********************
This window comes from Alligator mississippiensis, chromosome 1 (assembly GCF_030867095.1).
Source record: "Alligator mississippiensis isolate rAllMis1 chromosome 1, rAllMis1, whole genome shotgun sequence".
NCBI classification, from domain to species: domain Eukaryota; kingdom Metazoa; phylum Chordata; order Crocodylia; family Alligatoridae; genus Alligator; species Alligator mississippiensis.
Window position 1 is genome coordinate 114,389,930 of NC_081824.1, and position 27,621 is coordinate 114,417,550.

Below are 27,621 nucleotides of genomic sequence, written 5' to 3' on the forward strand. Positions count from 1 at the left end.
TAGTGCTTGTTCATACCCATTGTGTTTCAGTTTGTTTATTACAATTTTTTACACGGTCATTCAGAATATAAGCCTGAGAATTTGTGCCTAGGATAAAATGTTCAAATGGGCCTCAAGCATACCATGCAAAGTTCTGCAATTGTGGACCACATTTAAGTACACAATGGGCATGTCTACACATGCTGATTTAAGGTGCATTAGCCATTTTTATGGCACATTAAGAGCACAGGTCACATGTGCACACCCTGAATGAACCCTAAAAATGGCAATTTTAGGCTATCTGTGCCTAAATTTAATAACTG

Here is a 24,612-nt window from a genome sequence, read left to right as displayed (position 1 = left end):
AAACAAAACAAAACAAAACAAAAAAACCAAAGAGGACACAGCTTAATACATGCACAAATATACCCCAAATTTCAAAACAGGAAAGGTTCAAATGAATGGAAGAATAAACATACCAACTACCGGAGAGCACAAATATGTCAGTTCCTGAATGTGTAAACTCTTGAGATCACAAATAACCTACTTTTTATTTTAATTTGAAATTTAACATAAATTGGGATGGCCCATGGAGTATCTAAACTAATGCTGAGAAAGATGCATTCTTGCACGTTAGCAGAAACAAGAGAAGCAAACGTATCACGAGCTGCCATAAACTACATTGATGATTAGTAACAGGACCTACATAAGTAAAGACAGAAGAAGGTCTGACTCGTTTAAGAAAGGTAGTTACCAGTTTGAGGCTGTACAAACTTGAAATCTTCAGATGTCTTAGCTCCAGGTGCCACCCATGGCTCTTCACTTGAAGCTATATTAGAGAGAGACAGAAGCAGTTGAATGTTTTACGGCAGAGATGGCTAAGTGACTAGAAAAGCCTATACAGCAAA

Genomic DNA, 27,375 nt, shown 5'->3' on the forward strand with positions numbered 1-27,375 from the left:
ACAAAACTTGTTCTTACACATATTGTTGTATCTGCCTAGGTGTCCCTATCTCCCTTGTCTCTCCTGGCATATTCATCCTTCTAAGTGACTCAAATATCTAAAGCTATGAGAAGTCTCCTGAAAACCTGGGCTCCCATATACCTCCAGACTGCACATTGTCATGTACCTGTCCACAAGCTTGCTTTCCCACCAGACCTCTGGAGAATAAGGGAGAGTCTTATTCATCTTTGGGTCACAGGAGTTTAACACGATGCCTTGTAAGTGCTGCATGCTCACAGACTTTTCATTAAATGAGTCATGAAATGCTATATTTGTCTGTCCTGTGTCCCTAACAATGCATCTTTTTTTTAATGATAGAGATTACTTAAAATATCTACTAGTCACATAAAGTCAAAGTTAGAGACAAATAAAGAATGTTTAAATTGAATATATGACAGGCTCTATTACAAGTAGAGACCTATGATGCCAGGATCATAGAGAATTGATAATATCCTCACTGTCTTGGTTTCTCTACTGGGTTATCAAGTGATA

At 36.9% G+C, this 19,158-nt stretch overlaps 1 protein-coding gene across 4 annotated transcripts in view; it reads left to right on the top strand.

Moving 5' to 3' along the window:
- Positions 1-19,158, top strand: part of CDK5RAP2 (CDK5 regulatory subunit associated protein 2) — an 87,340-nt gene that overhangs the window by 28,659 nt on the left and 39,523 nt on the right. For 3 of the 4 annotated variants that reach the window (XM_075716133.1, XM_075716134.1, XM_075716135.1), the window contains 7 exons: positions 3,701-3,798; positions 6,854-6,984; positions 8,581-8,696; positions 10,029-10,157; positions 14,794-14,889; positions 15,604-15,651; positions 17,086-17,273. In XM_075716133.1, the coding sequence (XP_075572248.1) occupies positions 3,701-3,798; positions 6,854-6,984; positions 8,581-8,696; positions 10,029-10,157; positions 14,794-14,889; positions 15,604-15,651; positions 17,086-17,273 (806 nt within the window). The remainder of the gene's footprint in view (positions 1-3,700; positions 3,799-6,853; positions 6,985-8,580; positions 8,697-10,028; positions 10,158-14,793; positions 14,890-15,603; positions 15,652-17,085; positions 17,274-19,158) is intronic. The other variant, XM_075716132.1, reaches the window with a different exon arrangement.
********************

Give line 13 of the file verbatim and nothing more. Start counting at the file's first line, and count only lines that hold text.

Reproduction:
- Positions 1-19,158, top strand: part of CDK5RAP2 (CDK5 regulatory subunit associated protein 2) — an 87,340-nt gene that overhangs the window by 28,659 nt on the left and 39,523 nt on the right. For 3 of the 4 annotated variants that reach the window (XM_075716133.1, XM_075716134.1, XM_075716135.1), the window contains 7 exons: positions 3,701-3,798; positions 6,854-6,984; positions 8,581-8,696; positions 10,029-10,157; positions 14,794-14,889; positions 15,604-15,651; positions 17,086-17,273. In XM_075716133.1, the coding sequence (XP_075572248.1) occupies positions 3,701-3,798; positions 6,854-6,984; positions 8,581-8,696; positions 10,029-10,157; positions 14,794-14,889; positions 15,604-15,651; positions 17,086-17,273 (806 nt within the window). The remainder of the gene's footprint in view (positions 1-3,700; positions 3,799-6,853; positions 6,985-8,580; positions 8,697-10,028; positions 10,158-14,793; positions 14,890-15,603; positions 15,652-17,085; positions 17,274-19,158) is intronic. The other variant, XM_075716132.1, reaches the window with a different exon arrangement.